In the Fullness of Time
How the Spread of Christianity was facilitated by the Romans, the Jews, and the Greeks
Sundays, July 10-24, 2016
9:45 a.m. in CLB 243
Led by Bill Austin
From the first century, Christians have claimed that the world was uniquely prepared for the coming of Jesus Christ and the birth of Christianity. Perhaps it was the phenomenal spread of the new faith that sparked these claims. Indeed, it is estimated that by 312 A.D., one in ten people in the Roman world called themselves Christians.
What kind of world would allow for such a rapid spread of this new faith? What was the historical context for the advent of Christianity? There are at least three sources of influence that came together in the Roman Empire that seem to have encouraged its early success: the political influence of the Romans, the cultural and intellectual influence of the Greeks, and the religious influence of the Jews.
This series examines the prominent factors in some detail, and, as a result, may shed new light on the full and true impact the Roman Empire has on Christianity as we know it today. It is offered in three installments:
1) ROMAN Influence - Political: Unity & Diversity; Pax Romana; Roman roads, Roman Army; Conquest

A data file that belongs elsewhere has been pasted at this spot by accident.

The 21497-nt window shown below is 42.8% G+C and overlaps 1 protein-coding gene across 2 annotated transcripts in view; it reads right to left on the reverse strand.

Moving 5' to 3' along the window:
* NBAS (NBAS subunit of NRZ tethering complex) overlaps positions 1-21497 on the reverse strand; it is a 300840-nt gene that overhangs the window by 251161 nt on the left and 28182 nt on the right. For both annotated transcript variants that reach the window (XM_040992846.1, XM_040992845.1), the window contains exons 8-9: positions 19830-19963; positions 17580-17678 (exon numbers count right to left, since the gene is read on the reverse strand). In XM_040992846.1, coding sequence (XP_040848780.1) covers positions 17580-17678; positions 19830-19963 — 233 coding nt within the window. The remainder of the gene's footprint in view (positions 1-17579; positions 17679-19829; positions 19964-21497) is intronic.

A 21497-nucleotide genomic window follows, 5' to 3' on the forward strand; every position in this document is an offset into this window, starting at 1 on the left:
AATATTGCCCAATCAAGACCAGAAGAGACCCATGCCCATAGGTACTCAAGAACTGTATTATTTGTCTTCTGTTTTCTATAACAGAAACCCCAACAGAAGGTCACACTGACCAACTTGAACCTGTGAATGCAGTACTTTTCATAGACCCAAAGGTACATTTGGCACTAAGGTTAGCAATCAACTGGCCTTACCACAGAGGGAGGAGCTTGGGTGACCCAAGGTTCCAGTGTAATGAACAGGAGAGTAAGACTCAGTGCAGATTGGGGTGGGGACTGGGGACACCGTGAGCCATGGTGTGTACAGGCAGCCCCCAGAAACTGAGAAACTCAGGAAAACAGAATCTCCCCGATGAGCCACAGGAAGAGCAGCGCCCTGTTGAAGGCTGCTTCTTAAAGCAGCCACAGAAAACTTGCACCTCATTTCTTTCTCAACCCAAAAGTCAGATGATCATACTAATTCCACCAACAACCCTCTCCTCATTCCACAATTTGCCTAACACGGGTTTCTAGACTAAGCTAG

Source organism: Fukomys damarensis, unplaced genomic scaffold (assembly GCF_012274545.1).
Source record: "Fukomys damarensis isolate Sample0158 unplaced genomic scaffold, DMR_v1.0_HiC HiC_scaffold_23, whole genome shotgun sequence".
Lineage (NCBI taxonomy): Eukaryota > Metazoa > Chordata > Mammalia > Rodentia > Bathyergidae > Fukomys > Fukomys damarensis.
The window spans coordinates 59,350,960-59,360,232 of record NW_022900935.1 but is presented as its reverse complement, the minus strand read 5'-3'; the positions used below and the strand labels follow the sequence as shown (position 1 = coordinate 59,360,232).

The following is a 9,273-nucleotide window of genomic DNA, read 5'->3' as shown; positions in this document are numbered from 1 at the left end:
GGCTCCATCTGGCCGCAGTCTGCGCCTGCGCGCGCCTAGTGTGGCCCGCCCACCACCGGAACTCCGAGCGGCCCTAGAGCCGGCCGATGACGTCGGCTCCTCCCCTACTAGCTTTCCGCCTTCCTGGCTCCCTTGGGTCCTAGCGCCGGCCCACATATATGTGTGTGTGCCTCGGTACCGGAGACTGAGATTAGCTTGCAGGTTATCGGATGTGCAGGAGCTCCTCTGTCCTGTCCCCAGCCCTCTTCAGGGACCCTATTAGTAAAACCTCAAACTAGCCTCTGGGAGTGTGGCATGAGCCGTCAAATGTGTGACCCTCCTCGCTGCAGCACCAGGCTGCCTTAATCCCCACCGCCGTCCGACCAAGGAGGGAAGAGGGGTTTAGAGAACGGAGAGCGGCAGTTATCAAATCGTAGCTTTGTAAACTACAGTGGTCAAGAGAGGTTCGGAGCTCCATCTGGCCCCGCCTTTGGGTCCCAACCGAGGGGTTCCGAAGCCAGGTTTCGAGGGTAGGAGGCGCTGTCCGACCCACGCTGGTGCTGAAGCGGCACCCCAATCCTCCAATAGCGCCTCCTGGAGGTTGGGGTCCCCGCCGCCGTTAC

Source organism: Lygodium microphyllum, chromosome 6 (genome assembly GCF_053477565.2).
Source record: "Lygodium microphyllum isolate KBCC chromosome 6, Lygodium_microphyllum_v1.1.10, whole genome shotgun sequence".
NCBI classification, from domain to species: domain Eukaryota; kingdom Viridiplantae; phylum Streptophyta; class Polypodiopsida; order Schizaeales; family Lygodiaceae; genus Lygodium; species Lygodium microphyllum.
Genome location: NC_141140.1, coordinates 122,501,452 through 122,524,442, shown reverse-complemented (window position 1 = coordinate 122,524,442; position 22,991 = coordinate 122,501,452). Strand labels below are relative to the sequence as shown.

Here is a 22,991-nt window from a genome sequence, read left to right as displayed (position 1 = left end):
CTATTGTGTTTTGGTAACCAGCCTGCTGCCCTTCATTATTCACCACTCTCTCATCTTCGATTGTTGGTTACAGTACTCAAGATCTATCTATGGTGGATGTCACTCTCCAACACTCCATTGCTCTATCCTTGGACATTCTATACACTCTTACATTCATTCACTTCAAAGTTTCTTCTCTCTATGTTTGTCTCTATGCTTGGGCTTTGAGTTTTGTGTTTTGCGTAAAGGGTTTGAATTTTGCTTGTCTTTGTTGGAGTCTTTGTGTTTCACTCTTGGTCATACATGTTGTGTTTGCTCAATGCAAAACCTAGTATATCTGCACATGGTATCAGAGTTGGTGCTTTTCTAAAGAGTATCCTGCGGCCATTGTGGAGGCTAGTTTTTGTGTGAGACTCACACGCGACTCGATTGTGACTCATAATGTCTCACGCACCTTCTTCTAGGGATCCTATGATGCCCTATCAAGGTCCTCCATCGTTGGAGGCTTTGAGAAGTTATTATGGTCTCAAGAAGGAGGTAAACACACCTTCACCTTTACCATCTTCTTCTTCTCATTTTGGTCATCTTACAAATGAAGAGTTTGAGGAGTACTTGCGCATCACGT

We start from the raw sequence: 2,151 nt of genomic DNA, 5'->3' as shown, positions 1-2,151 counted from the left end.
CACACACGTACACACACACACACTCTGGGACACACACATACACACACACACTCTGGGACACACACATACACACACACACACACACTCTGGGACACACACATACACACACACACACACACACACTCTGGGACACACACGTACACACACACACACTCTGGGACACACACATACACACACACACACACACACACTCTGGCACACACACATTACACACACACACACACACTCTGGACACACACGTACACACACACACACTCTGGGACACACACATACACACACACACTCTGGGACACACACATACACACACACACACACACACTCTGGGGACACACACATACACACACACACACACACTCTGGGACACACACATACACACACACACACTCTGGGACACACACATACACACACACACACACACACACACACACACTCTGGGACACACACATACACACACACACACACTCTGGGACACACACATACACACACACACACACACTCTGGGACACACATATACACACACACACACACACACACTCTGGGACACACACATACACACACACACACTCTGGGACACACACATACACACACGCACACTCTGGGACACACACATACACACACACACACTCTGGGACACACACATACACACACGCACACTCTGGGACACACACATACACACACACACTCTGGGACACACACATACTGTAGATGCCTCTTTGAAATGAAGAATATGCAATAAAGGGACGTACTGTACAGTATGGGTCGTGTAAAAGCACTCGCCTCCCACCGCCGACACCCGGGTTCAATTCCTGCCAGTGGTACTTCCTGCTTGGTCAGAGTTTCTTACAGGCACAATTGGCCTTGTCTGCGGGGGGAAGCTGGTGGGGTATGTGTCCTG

2) GREEK Influence - Intellectual & Cultural: Language and Philosophy
3) JEWISH Influence - Religious: Monotheism; Messianic Hope; Ethical System; Jewish Scriptures; Synagogue Worship
Of course, the new religion was not universally accepted at any time, and it was not until the reign of Constantine that it enjoyed full legal protection. Under his rule, Christianity became the official religion of the Roman Empire. His tangible support came in the form of the construction of a number of Christian churches and the stoppage of funds from making their way to ancient Roman temples, many of which were destroyed directly or indirectly by the emperor.
It could be said that this juxtaposition of many different forces was seen as being "In the Fullness of Time: Christianity in the Roman Empire." This phrase takes its roots from Galatians 4:4
"When the fullness of time was come, God sent forth his Son." (KJV)